Control with discrete output: Step choke control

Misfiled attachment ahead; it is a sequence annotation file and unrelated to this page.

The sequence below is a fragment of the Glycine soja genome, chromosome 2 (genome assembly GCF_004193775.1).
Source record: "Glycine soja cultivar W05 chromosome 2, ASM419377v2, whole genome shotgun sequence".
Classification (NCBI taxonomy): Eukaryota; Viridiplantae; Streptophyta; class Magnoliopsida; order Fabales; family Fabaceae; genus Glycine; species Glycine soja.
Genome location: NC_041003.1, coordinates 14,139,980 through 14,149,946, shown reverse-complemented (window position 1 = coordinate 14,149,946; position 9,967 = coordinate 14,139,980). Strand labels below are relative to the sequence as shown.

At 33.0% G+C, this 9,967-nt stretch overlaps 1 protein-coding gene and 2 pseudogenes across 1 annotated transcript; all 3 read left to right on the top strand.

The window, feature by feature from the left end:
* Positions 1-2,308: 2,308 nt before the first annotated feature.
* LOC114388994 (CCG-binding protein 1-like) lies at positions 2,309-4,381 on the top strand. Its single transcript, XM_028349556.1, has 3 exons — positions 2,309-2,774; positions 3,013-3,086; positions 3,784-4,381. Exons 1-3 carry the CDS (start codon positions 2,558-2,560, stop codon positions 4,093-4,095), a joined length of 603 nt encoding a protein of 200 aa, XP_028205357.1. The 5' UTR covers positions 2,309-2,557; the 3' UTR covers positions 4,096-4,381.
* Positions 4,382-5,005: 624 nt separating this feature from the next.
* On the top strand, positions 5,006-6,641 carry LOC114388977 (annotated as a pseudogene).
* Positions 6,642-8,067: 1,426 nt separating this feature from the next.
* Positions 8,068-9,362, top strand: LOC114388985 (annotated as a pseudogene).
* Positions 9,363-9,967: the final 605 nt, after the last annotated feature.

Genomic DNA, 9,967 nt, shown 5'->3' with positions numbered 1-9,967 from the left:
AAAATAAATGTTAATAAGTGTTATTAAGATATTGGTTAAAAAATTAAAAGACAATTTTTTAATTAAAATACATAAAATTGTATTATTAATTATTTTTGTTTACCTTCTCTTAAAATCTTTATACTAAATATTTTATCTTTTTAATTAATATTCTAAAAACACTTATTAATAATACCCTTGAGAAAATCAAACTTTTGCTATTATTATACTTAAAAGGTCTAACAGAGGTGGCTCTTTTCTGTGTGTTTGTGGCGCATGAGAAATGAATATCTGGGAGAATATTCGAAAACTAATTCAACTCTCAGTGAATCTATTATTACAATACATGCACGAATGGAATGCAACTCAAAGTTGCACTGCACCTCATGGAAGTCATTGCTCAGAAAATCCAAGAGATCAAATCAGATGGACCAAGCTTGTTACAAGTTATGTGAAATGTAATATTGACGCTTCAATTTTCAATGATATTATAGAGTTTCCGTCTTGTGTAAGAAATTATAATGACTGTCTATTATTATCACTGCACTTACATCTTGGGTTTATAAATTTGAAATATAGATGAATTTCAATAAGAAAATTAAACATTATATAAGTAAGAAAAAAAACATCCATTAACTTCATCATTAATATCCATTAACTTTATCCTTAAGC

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The need and requirement for obtaining good and reliable models of the oil and gas reservoirs are increasingly important. A trustworthy and high-quality model will facilitate the optimisation of the productivity, which will increase the profit and ensure improved utilisation of natural petroleum resources. The potential to provide better and more accurate models of the wells and reservoirs are prominent by improving the quality of well-tests, and by automate the control of the step chokes during the tests.In this master thesis, some techniques are proposed and developed as different methods to obtain less variation in both the step choke?s position and the process variable when differential well-tests are performed. The objective is to limit the step choke usage during differential well-tests, in combination with achieving as small deviation in the well flow as possible within this limited use of the step choke. Additionally, reduce the need for manual operations during these tests.More precisely; two different main techniques is presented, with some additional approaches that controls the step choke with a limited usage by guarantying the choke movements within a certain time period. The first of these two is based on optimisation. This technique chooses the choke position that leads to an output sequence that is closest, in average over a period backwards in time, to the output signal of a conventional PI controller. The second technique to control the step choke is based on a process model. This technique replaces the PI controller and implements a discrete controller output transferred to the step choke. It uses the model and linearisation to predict the time instant for position change and deciding the necessary choke position that achieves the desired well pressure at the end of a specified prediction horizon.The techniques are structured as modules, where the algorithms are implemented in Dymola and tested with simulations of a differential well-test performed on a reservoir model with common pipeline structure. Their performance is assessed by counting the number of choke position changes and measuring the control error obtained when simulating a well-test performed on a corresponding well in the common pipeline network.It was found by the simulation results that including a restricted time period between position changes so that the choke usage is limited, has a great potential to reduce the wear and tear on the step choke at the same time as maintaining some accuracy. The overall performance assessment of the developed techniques showed also that using a method that dealing with both the control of the process and takes account of the discrete step choke, has advantages compared to other techniques studied in this thesis and the techniques in use today.